If you would like to know what the insurance companies are saying about you behind your back, you definitely want to get a free copy of your CLUE report. Short for Comprehensive Loss Underwriting Exchange, it’s basically the insurance version of your credit report. In the past it used to cost you $20 a pop, but you can get it now for free courtesy of the FACT act, which also brought you free credit reports.

You get both a Personal Auto Report and Personal Property Report, which show how many insurance claims you’ve made on your car insurance and homeowner’s/renter’s insurance, respectively. Insurance companies use this data to decide your premiums, so you’ll want to clear up any mistakes right away as they are probably costing you money right now!
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How To Add A High-Yield Savings Account At Washington Mutual Bank

“The editorial content on this page is not provided by any of the companies mentioned, and has not been reviewed, approved or otherwise endorsed by any of these entities. Opinions expressed here are author's alone.”

Washington Mutual quietly rolled out a new high-yield savings account bundled together with the WaMu Free Checking account. When you click on ‘Start Now’ you’ll get both applications at once. You should then see this:

altext

It may not be the very tip-top highest rate, but the convenience may be worth it for current WaMu customers. If you already have an account with them, you definitely won’t want to miss this. You must apply online for both the checking and savings to get the 3.30% savings account. Walk into a branch and they’ll feign ignorance (they are not allowed to tell you about it). But, since the checking is free with no inactivity fees or minimums, there is no harm in getting another one. You can transfer instantly back and forth between them and maximize your interest. You even get one free overdraft a year with WaMu in case something goes wrong.

Finally, if you already do online banking with WaMu, you can do it all in 5 minutes! I just did it myself.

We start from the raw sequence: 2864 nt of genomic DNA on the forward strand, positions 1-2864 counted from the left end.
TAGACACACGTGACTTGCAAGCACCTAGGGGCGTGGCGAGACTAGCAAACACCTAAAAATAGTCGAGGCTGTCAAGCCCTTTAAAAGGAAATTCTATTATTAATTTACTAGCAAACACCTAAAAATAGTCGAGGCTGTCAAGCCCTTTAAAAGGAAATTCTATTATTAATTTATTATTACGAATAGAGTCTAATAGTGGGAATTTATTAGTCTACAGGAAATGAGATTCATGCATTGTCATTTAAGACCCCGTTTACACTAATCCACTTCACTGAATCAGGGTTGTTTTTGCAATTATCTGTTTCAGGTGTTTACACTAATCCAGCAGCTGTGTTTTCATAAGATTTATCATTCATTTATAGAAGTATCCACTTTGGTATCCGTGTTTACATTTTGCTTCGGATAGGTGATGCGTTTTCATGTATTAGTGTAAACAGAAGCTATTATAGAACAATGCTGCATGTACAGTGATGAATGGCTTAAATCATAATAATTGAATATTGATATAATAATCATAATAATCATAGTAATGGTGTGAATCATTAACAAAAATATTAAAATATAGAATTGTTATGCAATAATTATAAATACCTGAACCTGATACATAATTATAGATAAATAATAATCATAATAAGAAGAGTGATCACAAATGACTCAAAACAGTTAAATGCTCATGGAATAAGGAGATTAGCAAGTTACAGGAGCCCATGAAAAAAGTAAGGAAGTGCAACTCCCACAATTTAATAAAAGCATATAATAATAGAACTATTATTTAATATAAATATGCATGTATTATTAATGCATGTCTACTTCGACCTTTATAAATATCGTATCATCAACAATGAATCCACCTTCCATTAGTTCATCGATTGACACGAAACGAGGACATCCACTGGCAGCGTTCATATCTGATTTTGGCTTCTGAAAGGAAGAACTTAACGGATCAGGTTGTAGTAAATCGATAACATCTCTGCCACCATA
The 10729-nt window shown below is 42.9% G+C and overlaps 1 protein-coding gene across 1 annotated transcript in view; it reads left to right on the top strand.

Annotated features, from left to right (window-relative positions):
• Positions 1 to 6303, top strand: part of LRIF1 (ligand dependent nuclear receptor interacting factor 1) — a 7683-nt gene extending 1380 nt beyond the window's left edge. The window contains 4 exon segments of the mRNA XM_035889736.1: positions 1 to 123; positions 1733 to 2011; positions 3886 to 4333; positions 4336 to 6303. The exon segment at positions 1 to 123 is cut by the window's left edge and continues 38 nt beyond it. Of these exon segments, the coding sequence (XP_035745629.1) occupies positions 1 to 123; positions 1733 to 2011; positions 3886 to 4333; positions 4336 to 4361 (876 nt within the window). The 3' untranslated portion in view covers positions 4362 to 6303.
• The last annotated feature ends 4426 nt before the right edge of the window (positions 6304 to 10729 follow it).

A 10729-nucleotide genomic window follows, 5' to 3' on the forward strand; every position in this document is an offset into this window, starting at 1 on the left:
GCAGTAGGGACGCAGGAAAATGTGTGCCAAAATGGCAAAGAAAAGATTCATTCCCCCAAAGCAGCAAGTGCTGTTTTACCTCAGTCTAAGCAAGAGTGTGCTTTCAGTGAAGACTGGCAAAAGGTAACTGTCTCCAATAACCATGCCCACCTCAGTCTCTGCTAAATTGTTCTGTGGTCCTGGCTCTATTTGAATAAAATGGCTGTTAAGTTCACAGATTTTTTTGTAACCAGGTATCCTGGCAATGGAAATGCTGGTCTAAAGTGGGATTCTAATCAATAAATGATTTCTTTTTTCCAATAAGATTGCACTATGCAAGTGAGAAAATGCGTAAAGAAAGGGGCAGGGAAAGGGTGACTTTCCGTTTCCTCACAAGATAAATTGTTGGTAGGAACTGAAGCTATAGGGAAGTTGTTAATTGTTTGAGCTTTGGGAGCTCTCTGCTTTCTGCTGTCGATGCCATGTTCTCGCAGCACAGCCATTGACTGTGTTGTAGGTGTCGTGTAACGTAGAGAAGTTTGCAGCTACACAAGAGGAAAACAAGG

Here’s the process:

1. Go to the online application page.
2. Click on ‘Start Now’ and apply for a Free Checking account.
3. Apply for both another Free Checking and the 3.30% Savings (you should see both). Where they ask you ‘Do you have an online ID?’ click Yes and type in your existing username and password.

4. Fill in the usual personal information and answer some identity verification questions. Since you logged in first, most of it should be filled out already for you, saving time.
5. Here’s the cool part, you can fund it instantly with your existing WaMu accounts! Here’s a screenshot:

altext

I just transferred $1 from my existing checking account into the new one.

6. You should get this message:

Your WaMu Free Checking and Statement Savings accounts have been created and will be available online in the next 10-15 minutes. Please log in to www.wamu.com at that time.

Print out the sheet with the new account numbers for your records.

7. Wait a few minutes, and log back in. Voila! 🙂 You should see your new 2nd checking account and new savings account. To verify that you are getting the higher rate, on your left menu bar go to View my accounts > Account details. You should see the 3.30% rate.

8. If you have money sitting in other WaMu accounts that wouldn’t mind some extra interest boost, start moving money there! It’s instant. My old statement savings account only paid 0.25% – let’s just say it’s empty now 🙂

There you go. Nothing to sign, nothing to mail in, no deposits to wait for. Money that was previously earning essentially nothing is now earning a lot more. This could also work well with 0% balance transfers if you don’t like dealing with other online-only savings accounts.